Cultivating Empathy Through Virtual Reality: Advancing Conversations About Racism, Inequity, and Climate in Medicine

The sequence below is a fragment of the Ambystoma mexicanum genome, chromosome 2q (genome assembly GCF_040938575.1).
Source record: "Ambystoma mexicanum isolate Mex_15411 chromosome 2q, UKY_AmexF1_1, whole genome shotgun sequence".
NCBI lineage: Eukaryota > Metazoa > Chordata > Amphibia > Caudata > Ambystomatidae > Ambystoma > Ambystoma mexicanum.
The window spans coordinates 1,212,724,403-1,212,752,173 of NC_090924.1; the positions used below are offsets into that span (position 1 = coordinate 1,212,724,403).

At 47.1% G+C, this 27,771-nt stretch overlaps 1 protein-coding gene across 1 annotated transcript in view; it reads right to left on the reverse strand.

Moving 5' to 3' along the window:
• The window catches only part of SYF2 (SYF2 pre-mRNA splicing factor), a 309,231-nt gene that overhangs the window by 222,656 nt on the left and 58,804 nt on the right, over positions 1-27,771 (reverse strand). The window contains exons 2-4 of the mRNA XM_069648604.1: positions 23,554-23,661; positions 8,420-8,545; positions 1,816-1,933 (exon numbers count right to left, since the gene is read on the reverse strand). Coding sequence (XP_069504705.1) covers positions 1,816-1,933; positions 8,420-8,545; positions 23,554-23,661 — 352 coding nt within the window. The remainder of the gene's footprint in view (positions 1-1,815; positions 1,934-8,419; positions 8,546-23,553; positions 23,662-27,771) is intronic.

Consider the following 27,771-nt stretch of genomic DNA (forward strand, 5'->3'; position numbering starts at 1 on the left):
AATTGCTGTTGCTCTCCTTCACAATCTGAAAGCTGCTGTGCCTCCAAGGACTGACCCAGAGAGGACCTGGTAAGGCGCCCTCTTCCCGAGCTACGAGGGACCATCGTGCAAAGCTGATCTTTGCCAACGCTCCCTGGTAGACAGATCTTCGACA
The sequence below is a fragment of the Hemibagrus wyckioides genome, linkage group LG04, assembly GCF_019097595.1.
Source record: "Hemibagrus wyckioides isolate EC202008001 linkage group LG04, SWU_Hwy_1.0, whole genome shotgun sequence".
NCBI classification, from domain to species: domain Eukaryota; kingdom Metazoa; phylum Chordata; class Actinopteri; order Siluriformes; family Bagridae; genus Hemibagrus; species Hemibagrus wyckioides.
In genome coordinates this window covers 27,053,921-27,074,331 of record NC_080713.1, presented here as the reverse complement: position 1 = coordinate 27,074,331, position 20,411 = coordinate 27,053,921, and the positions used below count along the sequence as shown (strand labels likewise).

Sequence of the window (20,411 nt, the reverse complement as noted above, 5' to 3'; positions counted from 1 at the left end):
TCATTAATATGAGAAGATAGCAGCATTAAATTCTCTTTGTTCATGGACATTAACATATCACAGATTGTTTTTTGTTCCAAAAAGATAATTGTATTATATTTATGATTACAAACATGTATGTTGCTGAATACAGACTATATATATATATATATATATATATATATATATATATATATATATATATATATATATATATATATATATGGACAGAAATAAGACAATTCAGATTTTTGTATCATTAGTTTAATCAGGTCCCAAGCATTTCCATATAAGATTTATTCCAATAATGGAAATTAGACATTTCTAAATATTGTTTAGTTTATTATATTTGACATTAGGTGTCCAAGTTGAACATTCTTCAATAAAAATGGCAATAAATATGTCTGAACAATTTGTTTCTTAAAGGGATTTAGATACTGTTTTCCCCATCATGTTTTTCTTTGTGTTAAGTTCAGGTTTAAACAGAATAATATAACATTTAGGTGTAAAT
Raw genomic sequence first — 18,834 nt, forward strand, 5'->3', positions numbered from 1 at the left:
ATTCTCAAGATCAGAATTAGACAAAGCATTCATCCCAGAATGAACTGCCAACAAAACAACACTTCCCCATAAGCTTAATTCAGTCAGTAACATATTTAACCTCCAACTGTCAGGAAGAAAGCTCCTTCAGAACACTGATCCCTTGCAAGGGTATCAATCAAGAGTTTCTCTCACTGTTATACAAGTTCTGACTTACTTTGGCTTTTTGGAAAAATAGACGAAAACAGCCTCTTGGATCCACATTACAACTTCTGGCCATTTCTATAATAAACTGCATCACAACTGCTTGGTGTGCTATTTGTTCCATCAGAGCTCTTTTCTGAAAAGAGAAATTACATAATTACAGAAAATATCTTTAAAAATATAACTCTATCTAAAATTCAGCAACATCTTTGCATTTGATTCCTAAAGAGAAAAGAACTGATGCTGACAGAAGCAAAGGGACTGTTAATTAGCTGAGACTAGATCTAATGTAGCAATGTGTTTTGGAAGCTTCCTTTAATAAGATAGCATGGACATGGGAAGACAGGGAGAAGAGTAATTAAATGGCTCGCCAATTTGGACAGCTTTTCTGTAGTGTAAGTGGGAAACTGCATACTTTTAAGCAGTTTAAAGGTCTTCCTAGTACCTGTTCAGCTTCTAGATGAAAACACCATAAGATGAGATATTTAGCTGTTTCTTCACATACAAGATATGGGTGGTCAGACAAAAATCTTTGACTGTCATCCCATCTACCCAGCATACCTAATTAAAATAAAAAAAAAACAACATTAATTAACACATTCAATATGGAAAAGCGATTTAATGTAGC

A growing corpus of evidence elucidates the various ways in which racism affects health and health inequities. In the United States, trainings to minimize implicit bias and foster cultural humility have become the mainstay of interventions aimed at reducing racial health inequities, and many of these have led to improvements in provider knowledge and attitudes regarding health care access.1 However, since racism is a fundamental cause of racial inequities in health, 2 directing attention to the structural and cultural systems that undergird inequity may be more critical to the effort of realizing health equity. Racism in the United States is enacted most perceptibly at the interpersonal level, yet it is also deeply rooted in the historical and institutional structures of U.S. society. Structural racism persists in laws and policies that keep some groups at the margins of quality housing, nutrition, education, employment, and health care 1–3 Enduring racism has perpetuated unequal access to medical care, disproportionately high morbidity and mortality, and underrepresentation of racial and ethnic minorities in the professional health sciences. 1–3 The ability to engage in a structural analysis of health systems should be a foundational core competency in medicine.